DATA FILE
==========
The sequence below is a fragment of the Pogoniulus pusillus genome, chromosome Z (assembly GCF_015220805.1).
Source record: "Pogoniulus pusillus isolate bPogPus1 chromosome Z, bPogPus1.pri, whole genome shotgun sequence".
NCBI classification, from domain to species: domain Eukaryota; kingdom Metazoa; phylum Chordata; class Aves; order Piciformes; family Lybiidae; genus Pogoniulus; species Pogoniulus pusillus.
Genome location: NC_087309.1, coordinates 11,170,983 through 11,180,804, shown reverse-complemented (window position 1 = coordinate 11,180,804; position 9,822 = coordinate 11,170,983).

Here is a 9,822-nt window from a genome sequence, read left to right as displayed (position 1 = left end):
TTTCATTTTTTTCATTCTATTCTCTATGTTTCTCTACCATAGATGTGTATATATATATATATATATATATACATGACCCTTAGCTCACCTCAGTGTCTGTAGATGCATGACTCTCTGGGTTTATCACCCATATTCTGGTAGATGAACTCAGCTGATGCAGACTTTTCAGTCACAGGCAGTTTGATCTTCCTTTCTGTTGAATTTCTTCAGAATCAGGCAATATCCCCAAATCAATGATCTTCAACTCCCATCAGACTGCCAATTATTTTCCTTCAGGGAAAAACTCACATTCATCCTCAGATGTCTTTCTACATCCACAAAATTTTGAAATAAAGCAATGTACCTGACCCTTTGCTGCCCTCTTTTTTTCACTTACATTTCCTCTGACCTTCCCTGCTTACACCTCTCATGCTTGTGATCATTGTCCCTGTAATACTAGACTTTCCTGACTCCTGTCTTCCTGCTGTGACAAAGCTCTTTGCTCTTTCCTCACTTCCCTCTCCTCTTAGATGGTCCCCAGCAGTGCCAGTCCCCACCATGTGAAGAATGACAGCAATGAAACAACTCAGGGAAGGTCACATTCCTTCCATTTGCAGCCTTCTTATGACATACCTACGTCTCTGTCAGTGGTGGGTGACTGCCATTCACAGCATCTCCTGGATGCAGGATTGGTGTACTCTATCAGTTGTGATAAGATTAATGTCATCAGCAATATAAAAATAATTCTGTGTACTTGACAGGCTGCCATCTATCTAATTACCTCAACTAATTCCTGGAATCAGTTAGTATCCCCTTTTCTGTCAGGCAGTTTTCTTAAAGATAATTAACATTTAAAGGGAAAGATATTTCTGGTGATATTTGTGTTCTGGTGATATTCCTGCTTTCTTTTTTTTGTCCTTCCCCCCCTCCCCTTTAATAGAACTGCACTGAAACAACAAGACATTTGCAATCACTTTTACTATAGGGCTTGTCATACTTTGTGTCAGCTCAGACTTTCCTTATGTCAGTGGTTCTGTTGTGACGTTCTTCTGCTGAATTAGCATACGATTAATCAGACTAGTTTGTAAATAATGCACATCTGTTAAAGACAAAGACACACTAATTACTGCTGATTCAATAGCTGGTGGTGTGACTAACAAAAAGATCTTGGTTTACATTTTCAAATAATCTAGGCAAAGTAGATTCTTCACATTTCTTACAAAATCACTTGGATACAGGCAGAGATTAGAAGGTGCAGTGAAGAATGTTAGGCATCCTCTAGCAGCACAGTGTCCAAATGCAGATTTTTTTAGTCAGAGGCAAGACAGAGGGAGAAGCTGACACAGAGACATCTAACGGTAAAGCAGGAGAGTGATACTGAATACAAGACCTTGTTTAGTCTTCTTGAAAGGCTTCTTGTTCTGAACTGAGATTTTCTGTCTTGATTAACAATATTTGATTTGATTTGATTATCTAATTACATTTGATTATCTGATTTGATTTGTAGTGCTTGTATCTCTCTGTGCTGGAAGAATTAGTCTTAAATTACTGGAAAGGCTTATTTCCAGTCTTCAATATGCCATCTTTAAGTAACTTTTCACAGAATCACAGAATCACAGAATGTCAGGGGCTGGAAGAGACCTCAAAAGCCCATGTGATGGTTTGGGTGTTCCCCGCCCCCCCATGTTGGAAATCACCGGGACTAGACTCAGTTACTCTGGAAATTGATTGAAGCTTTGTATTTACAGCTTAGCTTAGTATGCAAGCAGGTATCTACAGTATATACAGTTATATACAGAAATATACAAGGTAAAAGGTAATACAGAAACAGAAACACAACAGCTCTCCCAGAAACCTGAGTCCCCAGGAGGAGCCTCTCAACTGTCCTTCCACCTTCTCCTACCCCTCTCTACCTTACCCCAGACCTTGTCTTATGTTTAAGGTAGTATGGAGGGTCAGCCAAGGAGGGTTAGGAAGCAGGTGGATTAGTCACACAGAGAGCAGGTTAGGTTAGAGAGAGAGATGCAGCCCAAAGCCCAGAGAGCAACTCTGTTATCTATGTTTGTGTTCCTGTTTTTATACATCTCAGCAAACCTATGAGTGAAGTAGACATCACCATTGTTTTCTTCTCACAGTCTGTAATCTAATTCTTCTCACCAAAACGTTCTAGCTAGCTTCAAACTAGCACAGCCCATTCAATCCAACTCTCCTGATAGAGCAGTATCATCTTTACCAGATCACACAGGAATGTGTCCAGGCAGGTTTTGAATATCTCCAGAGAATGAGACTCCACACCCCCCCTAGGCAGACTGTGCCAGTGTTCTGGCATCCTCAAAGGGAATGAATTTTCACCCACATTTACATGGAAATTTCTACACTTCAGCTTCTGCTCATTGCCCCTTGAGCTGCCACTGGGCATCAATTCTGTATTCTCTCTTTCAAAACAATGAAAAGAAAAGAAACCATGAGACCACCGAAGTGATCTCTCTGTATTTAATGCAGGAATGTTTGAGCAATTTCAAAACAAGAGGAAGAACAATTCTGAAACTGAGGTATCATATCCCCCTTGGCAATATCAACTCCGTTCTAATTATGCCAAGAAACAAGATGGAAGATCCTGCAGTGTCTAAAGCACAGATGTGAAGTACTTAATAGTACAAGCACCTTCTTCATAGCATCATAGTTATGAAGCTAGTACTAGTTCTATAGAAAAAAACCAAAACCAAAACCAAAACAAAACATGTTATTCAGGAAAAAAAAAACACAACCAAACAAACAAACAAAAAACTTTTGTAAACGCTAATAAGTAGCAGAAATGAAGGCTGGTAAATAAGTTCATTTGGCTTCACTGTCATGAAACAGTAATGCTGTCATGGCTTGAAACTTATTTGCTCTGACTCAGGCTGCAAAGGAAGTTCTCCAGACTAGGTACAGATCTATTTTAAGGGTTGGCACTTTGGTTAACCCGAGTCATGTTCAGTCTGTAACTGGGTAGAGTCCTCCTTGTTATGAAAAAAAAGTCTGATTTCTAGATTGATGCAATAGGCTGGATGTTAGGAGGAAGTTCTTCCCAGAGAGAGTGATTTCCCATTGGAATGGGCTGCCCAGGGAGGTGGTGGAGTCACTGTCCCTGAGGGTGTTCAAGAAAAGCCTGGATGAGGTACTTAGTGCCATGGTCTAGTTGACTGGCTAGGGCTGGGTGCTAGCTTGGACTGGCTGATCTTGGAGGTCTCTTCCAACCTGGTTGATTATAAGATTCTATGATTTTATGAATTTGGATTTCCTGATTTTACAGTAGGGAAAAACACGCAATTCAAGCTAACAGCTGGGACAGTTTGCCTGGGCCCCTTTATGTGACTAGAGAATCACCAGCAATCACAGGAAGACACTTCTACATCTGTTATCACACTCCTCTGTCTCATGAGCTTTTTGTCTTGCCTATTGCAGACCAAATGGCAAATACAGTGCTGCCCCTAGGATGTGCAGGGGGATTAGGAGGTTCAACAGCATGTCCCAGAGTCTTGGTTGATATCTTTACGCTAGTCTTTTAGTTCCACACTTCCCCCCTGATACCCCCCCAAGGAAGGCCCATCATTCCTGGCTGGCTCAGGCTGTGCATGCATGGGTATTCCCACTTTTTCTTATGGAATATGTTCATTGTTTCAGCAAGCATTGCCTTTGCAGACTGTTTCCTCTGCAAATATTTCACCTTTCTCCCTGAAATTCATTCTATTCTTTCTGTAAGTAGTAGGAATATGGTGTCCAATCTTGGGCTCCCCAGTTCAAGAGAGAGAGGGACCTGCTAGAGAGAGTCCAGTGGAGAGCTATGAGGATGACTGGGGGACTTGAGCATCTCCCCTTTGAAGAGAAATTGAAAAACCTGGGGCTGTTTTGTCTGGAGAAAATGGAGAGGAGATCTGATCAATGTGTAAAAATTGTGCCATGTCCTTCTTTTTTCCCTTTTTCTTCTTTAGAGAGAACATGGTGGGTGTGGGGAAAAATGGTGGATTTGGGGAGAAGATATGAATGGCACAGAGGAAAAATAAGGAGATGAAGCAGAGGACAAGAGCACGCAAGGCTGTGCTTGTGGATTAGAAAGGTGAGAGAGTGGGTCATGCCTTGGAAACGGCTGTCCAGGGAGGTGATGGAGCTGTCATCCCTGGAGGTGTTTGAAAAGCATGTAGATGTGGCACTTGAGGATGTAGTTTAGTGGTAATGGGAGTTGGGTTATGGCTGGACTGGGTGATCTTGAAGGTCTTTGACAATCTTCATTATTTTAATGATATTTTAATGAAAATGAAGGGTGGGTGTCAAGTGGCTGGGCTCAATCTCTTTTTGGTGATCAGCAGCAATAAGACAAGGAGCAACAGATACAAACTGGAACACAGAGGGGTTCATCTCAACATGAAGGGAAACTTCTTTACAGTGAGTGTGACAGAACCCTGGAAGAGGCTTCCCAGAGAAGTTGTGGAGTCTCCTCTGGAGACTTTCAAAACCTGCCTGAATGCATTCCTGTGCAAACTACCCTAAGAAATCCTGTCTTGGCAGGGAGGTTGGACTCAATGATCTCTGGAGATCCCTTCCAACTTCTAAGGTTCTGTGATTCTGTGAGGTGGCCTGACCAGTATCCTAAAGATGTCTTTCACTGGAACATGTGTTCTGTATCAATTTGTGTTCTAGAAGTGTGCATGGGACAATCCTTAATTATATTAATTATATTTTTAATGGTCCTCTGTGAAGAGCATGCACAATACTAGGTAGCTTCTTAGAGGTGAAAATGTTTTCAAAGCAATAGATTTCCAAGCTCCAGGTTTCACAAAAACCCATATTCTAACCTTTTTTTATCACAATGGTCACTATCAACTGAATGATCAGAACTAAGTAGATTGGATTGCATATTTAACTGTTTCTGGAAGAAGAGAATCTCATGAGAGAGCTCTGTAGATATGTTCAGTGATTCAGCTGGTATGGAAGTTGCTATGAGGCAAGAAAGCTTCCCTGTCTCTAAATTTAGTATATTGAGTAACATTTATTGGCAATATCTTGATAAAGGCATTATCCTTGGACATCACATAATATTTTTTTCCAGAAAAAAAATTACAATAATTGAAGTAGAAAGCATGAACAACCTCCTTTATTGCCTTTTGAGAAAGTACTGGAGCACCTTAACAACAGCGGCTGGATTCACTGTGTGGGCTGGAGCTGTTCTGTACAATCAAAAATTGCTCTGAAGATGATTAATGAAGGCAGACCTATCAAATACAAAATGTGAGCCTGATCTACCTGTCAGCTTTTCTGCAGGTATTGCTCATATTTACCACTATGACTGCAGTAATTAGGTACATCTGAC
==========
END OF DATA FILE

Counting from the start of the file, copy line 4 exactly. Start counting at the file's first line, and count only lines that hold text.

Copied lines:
Genome location: NC_087309.1, coordinates 11,170,983 through 11,180,804, shown reverse-complemented (window position 1 = coordinate 11,180,804; position 9,822 = coordinate 11,170,983).